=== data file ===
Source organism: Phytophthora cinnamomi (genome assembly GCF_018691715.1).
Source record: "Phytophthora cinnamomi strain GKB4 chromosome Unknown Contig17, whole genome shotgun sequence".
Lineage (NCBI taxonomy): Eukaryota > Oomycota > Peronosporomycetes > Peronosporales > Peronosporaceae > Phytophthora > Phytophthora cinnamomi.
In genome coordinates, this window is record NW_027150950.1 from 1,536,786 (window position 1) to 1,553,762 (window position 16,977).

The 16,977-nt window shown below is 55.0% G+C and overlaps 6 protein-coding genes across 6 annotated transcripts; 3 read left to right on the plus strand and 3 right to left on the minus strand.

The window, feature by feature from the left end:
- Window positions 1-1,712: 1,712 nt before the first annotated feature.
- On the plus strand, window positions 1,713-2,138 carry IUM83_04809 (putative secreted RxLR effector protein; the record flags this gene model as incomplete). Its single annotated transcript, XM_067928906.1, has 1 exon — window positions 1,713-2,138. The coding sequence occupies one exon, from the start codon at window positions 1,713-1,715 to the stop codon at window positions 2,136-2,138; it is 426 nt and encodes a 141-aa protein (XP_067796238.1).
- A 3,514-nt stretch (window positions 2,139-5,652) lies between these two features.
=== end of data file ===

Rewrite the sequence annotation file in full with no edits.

Source organism: Phytophthora cinnamomi (genome assembly GCF_018691715.1).
Source record: "Phytophthora cinnamomi strain GKB4 chromosome Unknown Contig17, whole genome shotgun sequence".
Lineage (NCBI taxonomy): Eukaryota > Oomycota > Peronosporomycetes > Peronosporales > Peronosporaceae > Phytophthora > Phytophthora cinnamomi.
In genome coordinates, this window is record NW_027150950.1 from 1,536,786 (window position 1) to 1,553,762 (window position 16,977).

The 16,977-nt window shown below is 55.0% G+C and overlaps 6 protein-coding genes across 6 annotated transcripts; 3 read left to right on the plus strand and 3 right to left on the minus strand.

The window, feature by feature from the left end:
- Window positions 1-1,712: 1,712 nt before the first annotated feature.
- On the plus strand, window positions 1,713-2,138 carry IUM83_04809 (putative secreted RxLR effector protein; the record flags this gene model as incomplete). Its single annotated transcript, XM_067928906.1, has 1 exon — window positions 1,713-2,138. The coding sequence occupies one exon, from the start codon at window positions 1,713-1,715 to the stop codon at window positions 2,136-2,138; it is 426 nt and encodes a 141-aa protein (XP_067796238.1).
- A 3,514-nt stretch (window positions 2,139-5,652) lies between these two features.